FER FOCUS: Panning For Gold In Nugget Ice

It’s time to think about your icemakers. Some need replacing or soon will. Technology keeps changing as do consumer tastes. Will you stand pat on your existing specs, or will you make a change?

Cubers have been around forever, and today’s models are modern marvels of reliability, self-diagnostics and utility efficiency. Cubers work, and most of the market still uses them.

But you have other choices, too. Everywhere you go, someone is talking about chewable ice. First hitting the market back in the late 1970s to the early ’80s—mainly in hospitals looking for a handy way to hydrate patients—compressed-flake ice has grown increasingly popular. Today, six of the big icemaker manufacturers offer their own takes on compressed flake, or what many refer to as “nugget,” ice. It goes by several names, and some manufacturers put their own spins on it—chewblet, cubelet, chiplet—but it’s all soft and chewable.

So why the buzz about nugget ice? It’s not for everyone or every application. But it might be for you. 

Chew On This

“We love the fuss about chewable ice,” one manufacturer says. “We’ve commissioned independent companies to do consumer customer-intercept surveys,” mainly at convenience stores and QSRs, he says. The results? “Seventy percent of consumers prefer chewable ice. And there are two other important numbers,” he adds. “Forty percent of consumers say they would drive out of their way for chewable ice, and 55% say they would make more fountain purchases because of it.”

Nugget ice appears to be a thumbs-up in the “increases revenue” column, at least in certain segments—and, it turns out, in certain geographic areas. All of the suppliers we talked with report that the trend is strongest in c-stores and QSRs and in the South and Southeast in general, and it’s spreading from there. It figures, really. People in hot climates, especially people on the go, will most naturally appreciate the crunchy cooling effect of nugget ice. Several suppliers credit quick-service icon Sonic for driving the popularity of nugget ice, and they point out that in some areas, especially in the South and Southeast, consumers call it “Sonic ice.”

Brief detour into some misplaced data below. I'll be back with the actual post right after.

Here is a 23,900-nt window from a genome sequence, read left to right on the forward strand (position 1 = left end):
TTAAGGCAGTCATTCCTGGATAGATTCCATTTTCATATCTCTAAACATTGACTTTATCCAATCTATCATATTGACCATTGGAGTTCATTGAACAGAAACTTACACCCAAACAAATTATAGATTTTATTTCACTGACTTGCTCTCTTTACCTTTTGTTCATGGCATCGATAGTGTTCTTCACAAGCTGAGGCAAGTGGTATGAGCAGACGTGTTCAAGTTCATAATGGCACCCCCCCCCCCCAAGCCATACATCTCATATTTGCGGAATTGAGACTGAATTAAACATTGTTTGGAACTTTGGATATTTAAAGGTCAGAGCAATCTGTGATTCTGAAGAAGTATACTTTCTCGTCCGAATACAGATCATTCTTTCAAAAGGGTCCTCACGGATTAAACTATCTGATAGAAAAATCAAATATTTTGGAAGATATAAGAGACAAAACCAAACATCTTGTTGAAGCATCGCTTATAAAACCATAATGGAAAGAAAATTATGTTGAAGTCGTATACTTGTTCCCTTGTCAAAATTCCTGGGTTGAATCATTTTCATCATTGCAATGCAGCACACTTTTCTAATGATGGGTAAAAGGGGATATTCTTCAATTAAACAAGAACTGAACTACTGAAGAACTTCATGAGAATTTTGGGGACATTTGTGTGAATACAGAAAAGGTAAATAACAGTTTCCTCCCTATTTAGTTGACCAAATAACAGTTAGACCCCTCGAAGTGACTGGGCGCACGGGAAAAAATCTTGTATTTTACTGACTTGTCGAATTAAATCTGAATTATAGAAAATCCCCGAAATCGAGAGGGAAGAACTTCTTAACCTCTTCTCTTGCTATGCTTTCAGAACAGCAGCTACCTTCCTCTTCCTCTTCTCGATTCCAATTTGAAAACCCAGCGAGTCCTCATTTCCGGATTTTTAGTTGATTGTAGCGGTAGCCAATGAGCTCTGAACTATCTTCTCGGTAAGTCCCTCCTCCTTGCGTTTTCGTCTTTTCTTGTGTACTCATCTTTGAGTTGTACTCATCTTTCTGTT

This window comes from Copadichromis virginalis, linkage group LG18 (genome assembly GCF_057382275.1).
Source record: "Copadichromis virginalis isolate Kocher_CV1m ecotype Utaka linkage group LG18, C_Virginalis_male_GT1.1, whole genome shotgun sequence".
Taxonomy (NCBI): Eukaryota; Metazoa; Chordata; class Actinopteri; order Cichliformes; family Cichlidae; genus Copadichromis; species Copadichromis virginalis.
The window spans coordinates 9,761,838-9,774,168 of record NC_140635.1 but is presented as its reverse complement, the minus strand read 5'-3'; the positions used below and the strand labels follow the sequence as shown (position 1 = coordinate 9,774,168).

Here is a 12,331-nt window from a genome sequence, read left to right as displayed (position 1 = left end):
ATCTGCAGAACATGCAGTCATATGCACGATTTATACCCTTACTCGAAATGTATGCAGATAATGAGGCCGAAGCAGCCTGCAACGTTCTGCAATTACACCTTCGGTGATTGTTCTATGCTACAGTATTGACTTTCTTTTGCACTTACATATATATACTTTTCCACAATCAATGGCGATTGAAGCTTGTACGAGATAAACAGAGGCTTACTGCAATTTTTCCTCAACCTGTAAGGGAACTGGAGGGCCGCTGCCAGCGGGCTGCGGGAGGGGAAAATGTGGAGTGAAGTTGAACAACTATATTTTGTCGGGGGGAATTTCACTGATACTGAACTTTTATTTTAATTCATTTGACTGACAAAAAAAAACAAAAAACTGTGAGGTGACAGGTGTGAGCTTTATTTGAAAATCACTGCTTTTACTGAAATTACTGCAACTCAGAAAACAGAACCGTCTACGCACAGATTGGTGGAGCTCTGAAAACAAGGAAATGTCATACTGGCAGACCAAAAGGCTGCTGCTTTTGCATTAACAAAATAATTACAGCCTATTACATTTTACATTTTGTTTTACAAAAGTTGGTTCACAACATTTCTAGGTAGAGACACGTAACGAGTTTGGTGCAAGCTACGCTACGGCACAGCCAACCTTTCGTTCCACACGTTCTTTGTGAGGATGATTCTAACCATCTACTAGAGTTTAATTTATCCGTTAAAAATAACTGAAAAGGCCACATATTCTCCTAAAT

Is nugget ice for you? And if so, what do you need to think about? Well, a lot of consumers are chewers. Nuggets are good for soft drinks; some icemaker manufacturers (and nugget-ice fans) say they extend the carbonation effect of sodas. “They’re good for margaritas and smoothies, too,” one manufacturer adds. “They absorb flavors. And nuggets are easier on blender blades.” She notes, too, that higher-end operators who emphasize “perfect” cocktails are tending to go to nuggets for more consistent results in textures and flavors. On the flip side, however, slow-sipping liquors, such as whiskeys and scotches, will call for a hard, long-lasting cube.

Nugget ice also works well for other things. It’s easy to scoop, so it works well for iced displays on buffets, beer troughs and salad bars; containers can nest in nugget ice. It’s good for any operation with short meal periods; there is no point having cubes that last longer than the lunch break.

Which brings us back to melt rate. Does nugget ice melt more quickly than cube ice? Typically, yes, but not necessarily so. “Melt rate is mostly a function of surface area, of which compressed-flake nuggets have a lot,” another supplier points out. “This also means faster beverage cooling.”

Density is another factor in melt rate. Cubes are not literally solid, but they’re generally regarded as being 100% solid. Nuggets are a mixture of ice, near-frozen water and air. Some icemaker suppliers produce nuggets that are almost as dense and hard as cubes, and those nuggets don’t melt much more quickly than cubes. Other nugget makers, on the other hand, produce softer nuggets in the range of 70%-90% ice density. They chill liquids—and melt—more quickly than cubes.

Making The Leap

If nuggets make sense for you, you’ll find nugget machines are similar to cubers in some ways but different in others. First, they come in similar sizes, from countertop units to undercounters and floor models with daily production capacities ranging from under 400 lb. to more than 1,500 lb. Nugget machines come with electrical requirements similar to cubers and similar choices for air- or water-cooled versions, and those with remote or self-contained condensers, etc.